Blog Posts By:

Mike Litt,
Director, Campaign to Defend the Consumer Bureau

Most airlines are only offering vouchers, not refunds, when passengers cancel their flights due to concerns about COVID-19.

U.S. PIRG's Consumer Campaign Director, Mike Litt, was invited to testify at a Congressional hearing yesterday about improving data security at the credit bureaus. Here are his opening remarks. 

Our consumer campaign director provides an update to how you can change your Experian credit freeze PIN after a security flaw was discovered two weeks ago.

Today, we're releasing our revamped Identity Theft and Online Privacy resources.

Today, we sent a letter to all members of the House of Representatives in opposition to S.2155, which is expected to come up for a vote this afternoon. This bill, which we call the Bank Lobbyist Act, is the biggest roll-back of Wall Street Reform protections for mortgage borrowers and our economy since the economic crash 10 years ago. It also provides breaks for Equifax and the other national credit bureaus. In addition to our letter, we also delivered petition signatures from over 12,600 of our members across the country in opposition to S. 2155's credit bureau related problems.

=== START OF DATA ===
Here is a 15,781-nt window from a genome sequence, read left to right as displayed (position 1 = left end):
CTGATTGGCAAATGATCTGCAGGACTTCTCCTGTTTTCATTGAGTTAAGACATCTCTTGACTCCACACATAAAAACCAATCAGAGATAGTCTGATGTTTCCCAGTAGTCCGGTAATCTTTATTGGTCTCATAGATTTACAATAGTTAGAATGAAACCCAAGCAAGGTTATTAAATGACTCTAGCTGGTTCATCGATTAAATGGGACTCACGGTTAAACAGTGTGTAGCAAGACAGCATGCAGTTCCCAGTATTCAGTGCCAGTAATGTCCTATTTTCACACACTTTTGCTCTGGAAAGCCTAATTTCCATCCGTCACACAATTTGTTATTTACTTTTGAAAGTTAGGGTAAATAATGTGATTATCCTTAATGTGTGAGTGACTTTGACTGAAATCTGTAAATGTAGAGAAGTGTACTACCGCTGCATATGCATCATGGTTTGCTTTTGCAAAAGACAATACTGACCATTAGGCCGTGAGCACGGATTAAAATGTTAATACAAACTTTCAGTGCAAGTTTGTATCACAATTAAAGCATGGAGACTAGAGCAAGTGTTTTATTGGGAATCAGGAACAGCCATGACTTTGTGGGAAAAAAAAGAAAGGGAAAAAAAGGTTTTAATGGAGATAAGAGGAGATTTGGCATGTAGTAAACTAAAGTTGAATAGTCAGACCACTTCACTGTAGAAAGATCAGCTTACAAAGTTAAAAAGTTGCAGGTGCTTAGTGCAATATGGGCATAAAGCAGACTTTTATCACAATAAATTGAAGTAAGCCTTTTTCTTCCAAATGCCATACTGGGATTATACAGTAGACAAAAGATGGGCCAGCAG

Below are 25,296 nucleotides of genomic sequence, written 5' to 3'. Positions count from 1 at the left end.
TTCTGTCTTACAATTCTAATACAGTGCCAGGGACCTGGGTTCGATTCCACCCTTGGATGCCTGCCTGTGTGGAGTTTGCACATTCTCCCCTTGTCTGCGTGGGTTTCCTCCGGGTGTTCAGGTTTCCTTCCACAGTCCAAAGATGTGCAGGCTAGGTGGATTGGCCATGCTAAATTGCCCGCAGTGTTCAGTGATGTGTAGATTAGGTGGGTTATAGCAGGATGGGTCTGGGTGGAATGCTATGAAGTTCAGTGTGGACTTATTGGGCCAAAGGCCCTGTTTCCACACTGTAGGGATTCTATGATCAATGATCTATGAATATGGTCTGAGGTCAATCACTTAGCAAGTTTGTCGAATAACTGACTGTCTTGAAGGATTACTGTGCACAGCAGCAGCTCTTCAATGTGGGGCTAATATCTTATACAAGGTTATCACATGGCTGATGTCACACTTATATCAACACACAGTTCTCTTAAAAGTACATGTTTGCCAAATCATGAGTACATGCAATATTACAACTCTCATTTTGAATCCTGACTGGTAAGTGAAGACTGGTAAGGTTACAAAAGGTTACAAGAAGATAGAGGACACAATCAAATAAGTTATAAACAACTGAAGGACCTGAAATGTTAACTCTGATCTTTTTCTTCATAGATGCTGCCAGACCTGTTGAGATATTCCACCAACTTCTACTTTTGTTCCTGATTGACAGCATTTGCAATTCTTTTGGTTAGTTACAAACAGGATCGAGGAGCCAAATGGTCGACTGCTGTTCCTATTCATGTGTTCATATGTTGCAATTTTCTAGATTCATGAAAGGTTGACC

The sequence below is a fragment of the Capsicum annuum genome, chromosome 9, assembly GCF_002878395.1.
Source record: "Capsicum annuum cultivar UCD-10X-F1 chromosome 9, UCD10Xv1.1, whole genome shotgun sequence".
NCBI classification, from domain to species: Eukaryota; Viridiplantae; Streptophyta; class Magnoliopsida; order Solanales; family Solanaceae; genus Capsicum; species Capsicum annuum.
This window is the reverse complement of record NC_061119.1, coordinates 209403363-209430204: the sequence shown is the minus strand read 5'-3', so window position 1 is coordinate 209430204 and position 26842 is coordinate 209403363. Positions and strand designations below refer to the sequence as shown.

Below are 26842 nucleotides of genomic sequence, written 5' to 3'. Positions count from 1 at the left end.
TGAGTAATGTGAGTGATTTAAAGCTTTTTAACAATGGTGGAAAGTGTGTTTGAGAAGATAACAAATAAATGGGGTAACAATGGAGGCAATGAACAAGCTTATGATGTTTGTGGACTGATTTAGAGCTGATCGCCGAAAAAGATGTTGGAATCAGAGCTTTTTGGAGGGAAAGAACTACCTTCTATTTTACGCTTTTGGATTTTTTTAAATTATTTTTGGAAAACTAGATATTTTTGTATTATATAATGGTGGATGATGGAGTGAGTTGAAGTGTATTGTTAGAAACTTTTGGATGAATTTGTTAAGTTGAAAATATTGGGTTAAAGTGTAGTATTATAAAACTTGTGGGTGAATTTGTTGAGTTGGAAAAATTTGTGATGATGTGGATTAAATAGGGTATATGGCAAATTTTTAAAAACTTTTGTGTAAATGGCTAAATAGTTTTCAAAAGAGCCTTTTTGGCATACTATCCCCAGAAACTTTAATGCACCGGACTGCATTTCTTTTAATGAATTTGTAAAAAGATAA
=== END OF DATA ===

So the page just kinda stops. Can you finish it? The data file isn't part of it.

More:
Today, we sent a letter to FHFA Director Mel Watt on behalf of 77 organizations, ahead of his hearing before Congress and an expected vote on S.2155 in the House this week. 

Today, we sent a letter addressed to all members of the House of Represenatives in opposition to S. 2155, or as we call it, the Bank Lobbyist Act. We are joined by 84 other groups and leaders, representing communities, consumers, servicemember, and workers across the country. In particular, this letter explains how the bill benefits Equifax and the other national credit bureaus at the expense of average consumers and our military servciemembers. 

Our op-ed in CNN today dives into how the bad banking bill (S. 2155) in Congress also benefits Equifax & the other credit bureaus at the expense of average consumers and servicemembers.

Some 32 Democratic and Republican state Attorneys General have sent a strong letter to the bi-partisan sponsors of a draft federal data breach and data security bill. The weak, industry-backed proposal from Rep. Blaine Luetkemeyer (R-MO) and Carolyn Maloney (D-NY) would override, or preempt, numerous better state privacy laws and, importantly, prevent states from ever again acting to protect their citizens' financial DNA better. We don't like the bill either.

Why would we support an amendment to make a bad bill worse? We wouldn't. Here's our explainer on how our signature on a 2014 letter should not have been used to somehow imply we supported an amendment to S2155 on credit scoring favoring Equifax and the other Big 3 credit bureaus.